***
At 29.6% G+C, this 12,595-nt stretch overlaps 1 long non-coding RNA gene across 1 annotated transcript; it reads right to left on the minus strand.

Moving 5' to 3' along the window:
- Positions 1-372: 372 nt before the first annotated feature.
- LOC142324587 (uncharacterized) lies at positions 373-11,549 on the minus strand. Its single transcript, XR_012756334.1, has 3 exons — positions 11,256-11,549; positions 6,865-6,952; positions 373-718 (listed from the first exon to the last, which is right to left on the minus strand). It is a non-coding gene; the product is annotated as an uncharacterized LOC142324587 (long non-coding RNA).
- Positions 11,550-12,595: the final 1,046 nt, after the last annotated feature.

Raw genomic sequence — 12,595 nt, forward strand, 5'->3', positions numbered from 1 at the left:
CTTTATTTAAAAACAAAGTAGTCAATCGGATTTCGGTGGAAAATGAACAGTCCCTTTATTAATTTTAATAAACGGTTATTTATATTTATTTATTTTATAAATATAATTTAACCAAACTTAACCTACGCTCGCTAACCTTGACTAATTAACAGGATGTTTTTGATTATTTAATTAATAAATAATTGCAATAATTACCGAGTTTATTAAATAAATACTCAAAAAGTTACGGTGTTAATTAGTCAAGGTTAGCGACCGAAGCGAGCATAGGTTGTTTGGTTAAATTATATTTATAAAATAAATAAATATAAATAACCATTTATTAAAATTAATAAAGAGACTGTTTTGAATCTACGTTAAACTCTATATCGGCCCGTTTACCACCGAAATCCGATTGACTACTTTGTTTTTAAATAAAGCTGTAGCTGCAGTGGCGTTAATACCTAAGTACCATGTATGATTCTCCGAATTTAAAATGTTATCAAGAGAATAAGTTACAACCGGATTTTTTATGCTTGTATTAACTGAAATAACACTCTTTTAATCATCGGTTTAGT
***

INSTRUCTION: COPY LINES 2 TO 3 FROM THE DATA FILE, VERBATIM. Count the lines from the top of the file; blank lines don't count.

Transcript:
Moving 5' to 3' along the window:
- Positions 1-372: 372 nt before the first annotated feature.